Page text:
There are additional reasons for a post-modernist to be concerned. Our American appetite for beef leads to the cutting down of tropical forests in Latin America to gain temporary grazing land. This is often abandoned after a few years because it is not really suitable for this purpose, but the destruction of forest cover and animal habitat has long-lasting consequences.

As global grain supplies decline in relation to demand, there will be additional reasons for reducing meat consumption. Obviously, the first claim on the grain should go to relieving hunger. Huge quantities of grain are now fed to animals. The calories in the meat produced are around a tenth of the calories available for direct consumption in the grain. When eating meat not only causes suffering to animals but also deprives the world’s poor of needed food, it will certainly not be justified.


Although there are many similarities between constructive and deconstructive post-modernists, the sections of this paper that deal with science and with public policy would not be likely to appear in a lecture on the latter topic. Deconstructive post-modernists are interested in showing that the dominant forms of science are shaped by particular perspectives and do not have the universality to which they pretend. With this point constructive post-modernists are in enthusiastic agreement. But deconstructive post-modernists usually discourage the attempt to develop better theories, an attempt that seems important to constructive postmodernists.

Somewhat similarly, deconstructive postmodernists show how many, widely affirmed, policies have assumptions that express the bias and self-interest of those in power. They often do brilliant work in showing the elements of self-deception present in those who uphold them. But they are unlikely to go on to propose other policies. They are likely to view any policies proposed as expressive of other biases and interests. As a result they do not give support to any. From the point of view of constructive post-modernists, society cannot function without policies to guide decisions. All may be tainted, and we should never pretend to have no personal interests or to be unbiased in our judgments. But the world will not survive without improved public policies, ambiguous as they may remain.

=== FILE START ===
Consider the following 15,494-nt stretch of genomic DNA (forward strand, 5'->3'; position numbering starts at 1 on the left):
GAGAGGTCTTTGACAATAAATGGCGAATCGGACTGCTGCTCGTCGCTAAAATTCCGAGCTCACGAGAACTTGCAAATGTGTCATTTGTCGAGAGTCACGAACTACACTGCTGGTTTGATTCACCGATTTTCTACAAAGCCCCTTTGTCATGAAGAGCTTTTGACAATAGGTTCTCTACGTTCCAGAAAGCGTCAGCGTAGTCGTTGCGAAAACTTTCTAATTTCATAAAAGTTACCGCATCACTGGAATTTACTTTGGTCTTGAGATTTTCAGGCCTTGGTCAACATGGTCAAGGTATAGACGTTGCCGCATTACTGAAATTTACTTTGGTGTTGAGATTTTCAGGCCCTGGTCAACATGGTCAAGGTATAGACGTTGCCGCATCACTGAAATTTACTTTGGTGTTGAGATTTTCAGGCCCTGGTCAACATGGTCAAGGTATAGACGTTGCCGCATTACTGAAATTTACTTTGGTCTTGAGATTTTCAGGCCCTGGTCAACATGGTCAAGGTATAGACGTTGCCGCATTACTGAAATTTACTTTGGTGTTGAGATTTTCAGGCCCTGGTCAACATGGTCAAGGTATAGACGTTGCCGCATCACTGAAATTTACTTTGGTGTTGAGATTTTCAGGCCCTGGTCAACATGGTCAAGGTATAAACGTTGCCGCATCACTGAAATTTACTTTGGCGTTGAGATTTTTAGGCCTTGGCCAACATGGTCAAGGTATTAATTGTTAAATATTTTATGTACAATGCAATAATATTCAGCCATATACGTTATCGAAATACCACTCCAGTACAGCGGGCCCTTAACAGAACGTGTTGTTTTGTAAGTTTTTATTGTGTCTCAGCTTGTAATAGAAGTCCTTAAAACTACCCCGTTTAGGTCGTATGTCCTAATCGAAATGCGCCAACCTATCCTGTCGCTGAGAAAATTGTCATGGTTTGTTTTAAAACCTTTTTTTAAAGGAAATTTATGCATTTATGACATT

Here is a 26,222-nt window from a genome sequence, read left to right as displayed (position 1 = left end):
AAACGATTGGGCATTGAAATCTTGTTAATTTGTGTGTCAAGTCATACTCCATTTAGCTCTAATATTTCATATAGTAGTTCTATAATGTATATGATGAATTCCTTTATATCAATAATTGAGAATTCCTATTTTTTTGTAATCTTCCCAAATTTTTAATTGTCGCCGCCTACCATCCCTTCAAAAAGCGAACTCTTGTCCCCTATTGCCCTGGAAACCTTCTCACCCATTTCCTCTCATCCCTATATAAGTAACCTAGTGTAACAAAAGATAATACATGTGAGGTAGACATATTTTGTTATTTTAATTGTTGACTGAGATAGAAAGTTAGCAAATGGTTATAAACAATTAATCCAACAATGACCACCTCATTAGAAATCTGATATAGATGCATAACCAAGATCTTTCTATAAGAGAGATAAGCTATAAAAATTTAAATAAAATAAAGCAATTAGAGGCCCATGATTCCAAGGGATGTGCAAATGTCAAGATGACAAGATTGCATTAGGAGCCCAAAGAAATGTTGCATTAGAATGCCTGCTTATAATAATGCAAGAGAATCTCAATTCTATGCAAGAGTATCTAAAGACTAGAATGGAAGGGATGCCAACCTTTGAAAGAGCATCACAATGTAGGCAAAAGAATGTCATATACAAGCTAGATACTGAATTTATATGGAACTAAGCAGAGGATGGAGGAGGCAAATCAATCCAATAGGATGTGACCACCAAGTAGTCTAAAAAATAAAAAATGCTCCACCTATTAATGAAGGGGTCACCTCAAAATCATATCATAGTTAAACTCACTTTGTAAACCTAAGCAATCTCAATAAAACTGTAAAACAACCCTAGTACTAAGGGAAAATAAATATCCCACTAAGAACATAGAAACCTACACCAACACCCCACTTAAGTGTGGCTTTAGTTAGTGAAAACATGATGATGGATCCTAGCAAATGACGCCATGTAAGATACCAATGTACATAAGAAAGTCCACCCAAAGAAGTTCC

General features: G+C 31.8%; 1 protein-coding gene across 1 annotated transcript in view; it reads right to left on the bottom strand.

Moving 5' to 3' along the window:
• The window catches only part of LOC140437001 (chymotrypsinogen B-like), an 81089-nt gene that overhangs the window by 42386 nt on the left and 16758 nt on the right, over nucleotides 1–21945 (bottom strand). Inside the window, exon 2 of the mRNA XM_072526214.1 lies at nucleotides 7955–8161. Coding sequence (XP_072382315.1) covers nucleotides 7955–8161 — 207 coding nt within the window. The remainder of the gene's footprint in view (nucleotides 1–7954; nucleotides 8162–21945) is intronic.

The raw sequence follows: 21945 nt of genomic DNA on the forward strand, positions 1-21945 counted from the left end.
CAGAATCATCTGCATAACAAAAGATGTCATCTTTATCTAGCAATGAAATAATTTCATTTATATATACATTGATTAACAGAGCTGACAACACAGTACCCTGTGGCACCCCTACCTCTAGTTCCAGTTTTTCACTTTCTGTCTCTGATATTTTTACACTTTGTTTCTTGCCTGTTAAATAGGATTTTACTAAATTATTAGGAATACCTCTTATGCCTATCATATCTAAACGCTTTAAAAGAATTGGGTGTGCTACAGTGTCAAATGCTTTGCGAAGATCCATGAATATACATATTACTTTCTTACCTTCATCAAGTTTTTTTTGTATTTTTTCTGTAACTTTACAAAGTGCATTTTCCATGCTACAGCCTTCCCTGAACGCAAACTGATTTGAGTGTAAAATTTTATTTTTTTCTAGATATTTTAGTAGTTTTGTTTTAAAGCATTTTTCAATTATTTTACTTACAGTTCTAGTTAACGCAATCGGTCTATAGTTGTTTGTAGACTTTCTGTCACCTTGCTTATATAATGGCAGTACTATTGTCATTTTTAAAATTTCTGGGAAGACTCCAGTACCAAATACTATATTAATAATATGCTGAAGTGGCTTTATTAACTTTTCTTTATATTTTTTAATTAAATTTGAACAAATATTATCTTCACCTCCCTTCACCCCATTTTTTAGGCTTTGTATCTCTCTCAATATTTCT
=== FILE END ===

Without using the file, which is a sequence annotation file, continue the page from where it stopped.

Constructive post-modernists make no claim to perfection or finality for their ideas about philosophy, science, or public policy. We know that we are all finite beings with limited understanding and that we see the world from one perspective among many. We know that our perspectives are conditioned by many relativizing factors, and that these perspectives determine which features of the totality stand out for us. But we also believe that what we see from particular perspectives includes valid and valuable elements of the always-elusive truth. We also believe that by being open to what others see from their different perspectives, we can correct and expand our present thinking. Constructive post-modernism understands the world as a whole, and itself in particular, to be in process.

* * * * * * * *

Difference Between Modernism and Postmodernism

July 24, 2011

Modernism vs Postmodernism

Modernism and Postmodernism are two kinds of movements that show certain differences between them. They are two kinds of movements that are based on changes in cultural and social behavior around the world. It is interesting to note that both of them are different periods starting from the 19th and the 20th centuries. These movements came into being as a result of the thinking patterns of the people during those times. Different causes made them think in different ways than they were thinking. Accordingly, aspects of life began to change as the thinking ways began to change. Let us see more information about Modernism and Postmodernism.
What is Modernism?

Modernism relates to a series of cultural movements that took place in the late nineteenth and the early twentieth centuries. These movements include reforming movements in architecture, art, music, literature, and applied arts. Modernism flourished between 1860s and 1940s; preferably till 1945 when World War II ended. During that period, much importance was given to literary works. Also, modernism paid a lot of attention to original works. These works include paintings, sculpture, architecture, and poetry. In fact, during the period of modernism original art was considered primary creations.